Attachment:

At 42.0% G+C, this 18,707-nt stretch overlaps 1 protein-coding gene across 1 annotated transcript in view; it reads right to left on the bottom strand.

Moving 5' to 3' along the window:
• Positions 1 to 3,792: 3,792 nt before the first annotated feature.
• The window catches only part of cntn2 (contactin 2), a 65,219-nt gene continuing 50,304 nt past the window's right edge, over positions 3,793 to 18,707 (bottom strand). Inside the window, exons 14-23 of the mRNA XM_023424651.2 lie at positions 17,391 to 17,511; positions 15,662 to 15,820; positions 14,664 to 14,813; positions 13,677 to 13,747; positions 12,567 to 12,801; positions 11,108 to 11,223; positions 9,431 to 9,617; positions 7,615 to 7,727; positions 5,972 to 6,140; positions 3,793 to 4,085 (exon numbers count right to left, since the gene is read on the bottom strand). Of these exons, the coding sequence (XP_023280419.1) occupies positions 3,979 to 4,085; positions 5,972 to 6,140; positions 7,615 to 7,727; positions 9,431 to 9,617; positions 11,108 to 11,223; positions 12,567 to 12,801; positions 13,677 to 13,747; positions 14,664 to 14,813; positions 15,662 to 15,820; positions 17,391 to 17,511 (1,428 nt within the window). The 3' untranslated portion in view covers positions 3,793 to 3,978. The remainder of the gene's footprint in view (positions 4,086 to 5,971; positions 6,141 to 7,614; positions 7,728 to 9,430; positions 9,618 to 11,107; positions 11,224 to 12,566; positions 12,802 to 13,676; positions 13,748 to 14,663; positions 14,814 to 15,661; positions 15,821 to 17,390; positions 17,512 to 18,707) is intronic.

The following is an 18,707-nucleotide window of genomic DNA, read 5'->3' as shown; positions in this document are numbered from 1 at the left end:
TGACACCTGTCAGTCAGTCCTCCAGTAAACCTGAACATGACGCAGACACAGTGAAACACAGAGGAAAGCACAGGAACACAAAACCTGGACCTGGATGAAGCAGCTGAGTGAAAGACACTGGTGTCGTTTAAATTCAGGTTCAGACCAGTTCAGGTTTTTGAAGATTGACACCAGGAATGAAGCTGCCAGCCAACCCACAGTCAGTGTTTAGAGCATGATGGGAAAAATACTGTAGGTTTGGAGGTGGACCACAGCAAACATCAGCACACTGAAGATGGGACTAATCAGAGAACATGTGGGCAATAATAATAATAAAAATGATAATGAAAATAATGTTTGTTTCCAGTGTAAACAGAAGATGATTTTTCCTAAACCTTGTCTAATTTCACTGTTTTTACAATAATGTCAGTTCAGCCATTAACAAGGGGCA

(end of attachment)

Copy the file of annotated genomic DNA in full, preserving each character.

At 42.0% G+C, this 18,707-nt stretch overlaps 1 protein-coding gene across 1 annotated transcript in view; it reads right to left on the bottom strand.

Moving 5' to 3' along the window:
• Positions 1 to 3,792: 3,792 nt before the first annotated feature.
• The window catches only part of cntn2 (contactin 2), a 65,219-nt gene continuing 50,304 nt past the window's right edge, over positions 3,793 to 18,707 (bottom strand). Inside the window, exons 14-23 of the mRNA XM_023424651.2 lie at positions 17,391 to 17,511; positions 15,662 to 15,820; positions 14,664 to 14,813; positions 13,677 to 13,747; positions 12,567 to 12,801; positions 11,108 to 11,223; positions 9,431 to 9,617; positions 7,615 to 7,727; positions 5,972 to 6,140; positions 3,793 to 4,085 (exon numbers count right to left, since the gene is read on the bottom strand). Of these exons, the coding sequence (XP_023280419.1) occupies positions 3,979 to 4,085; positions 5,972 to 6,140; positions 7,615 to 7,727; positions 9,431 to 9,617; positions 11,108 to 11,223; positions 12,567 to 12,801; positions 13,677 to 13,747; positions 14,664 to 14,813; positions 15,662 to 15,820; positions 17,391 to 17,511 (1,428 nt within the window). The 3' untranslated portion in view covers positions 3,793 to 3,978. The remainder of the gene's footprint in view (positions 4,086 to 5,971; positions 6,141 to 7,614; positions 7,728 to 9,430; positions 9,618 to 11,107; positions 11,224 to 12,566; positions 12,802 to 13,676; positions 13,748 to 14,663; positions 14,814 to 15,661; positions 15,821 to 17,390; positions 17,512 to 18,707) is intronic.

The following is an 18,707-nucleotide window of genomic DNA, read 5'->3' as shown; positions in this document are numbered from 1 at the left end:
TGACACCTGTCAGTCAGTCCTCCAGTAAACCTGAACATGACGCAGACACAGTGAAACACAGAGGAAAGCACAGGAACACAAAACCTGGACCTGGATGAAGCAGCTGAGTGAAAGACACTGGTGTCGTTTAAATTCAGGTTCAGACCAGTTCAGGTTTTTGAAGATTGACACCAGGAATGAAGCTGCCAGCCAACCCACAGTCAGTGTTTAGAGCATGATGGGAAAAATACTGTAGGTTTGGAGGTGGACCACAGCAAACATCAGCACACTGAAGATGGGACTAATCAGAGAACATGTGGGCAATAATAATAATAAAAATGATAATGAAAATAATGTTTGTTTCCAGTGTAAACAGAAGATGATTTTTCCTAAACCTTGTCTAATTTCACTGTTTTTACAATAATGTCAGTTCAGCCATTAACAAGGGGCA